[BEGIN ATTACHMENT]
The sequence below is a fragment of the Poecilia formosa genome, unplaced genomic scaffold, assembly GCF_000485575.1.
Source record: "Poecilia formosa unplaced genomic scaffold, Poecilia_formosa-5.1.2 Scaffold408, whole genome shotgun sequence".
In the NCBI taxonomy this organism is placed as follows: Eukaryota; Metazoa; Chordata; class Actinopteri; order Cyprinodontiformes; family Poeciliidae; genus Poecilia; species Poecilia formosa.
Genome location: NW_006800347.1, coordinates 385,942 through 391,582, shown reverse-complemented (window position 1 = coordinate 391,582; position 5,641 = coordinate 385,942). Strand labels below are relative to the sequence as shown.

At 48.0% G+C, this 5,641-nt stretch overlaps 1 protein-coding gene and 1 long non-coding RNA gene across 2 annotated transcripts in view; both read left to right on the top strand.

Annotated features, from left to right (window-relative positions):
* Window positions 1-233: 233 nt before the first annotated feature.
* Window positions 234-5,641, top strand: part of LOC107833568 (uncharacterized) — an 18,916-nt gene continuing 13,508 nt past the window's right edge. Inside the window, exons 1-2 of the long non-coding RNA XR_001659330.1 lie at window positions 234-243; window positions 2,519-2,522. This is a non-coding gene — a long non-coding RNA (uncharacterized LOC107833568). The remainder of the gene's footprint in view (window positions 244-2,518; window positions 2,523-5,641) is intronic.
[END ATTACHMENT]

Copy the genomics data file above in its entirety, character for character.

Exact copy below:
The sequence below is a fragment of the Poecilia formosa genome, unplaced genomic scaffold, assembly GCF_000485575.1.
Source record: "Poecilia formosa unplaced genomic scaffold, Poecilia_formosa-5.1.2 Scaffold408, whole genome shotgun sequence".
In the NCBI taxonomy this organism is placed as follows: Eukaryota; Metazoa; Chordata; class Actinopteri; order Cyprinodontiformes; family Poeciliidae; genus Poecilia; species Poecilia formosa.
Genome location: NW_006800347.1, coordinates 385,942 through 391,582, shown reverse-complemented (window position 1 = coordinate 391,582; position 5,641 = coordinate 385,942). Strand labels below are relative to the sequence as shown.

At 48.0% G+C, this 5,641-nt stretch overlaps 1 protein-coding gene and 1 long non-coding RNA gene across 2 annotated transcripts in view; both read left to right on the top strand.

Annotated features, from left to right (window-relative positions):
* Window positions 1-233: 233 nt before the first annotated feature.
* Window positions 234-5,641, top strand: part of LOC107833568 (uncharacterized) — an 18,916-nt gene continuing 13,508 nt past the window's right edge. Inside the window, exons 1-2 of the long non-coding RNA XR_001659330.1 lie at window positions 234-243; window positions 2,519-2,522. This is a non-coding gene — a long non-coding RNA (uncharacterized LOC107833568). The remainder of the gene's footprint in view (window positions 244-2,518; window positions 2,523-5,641) is intronic.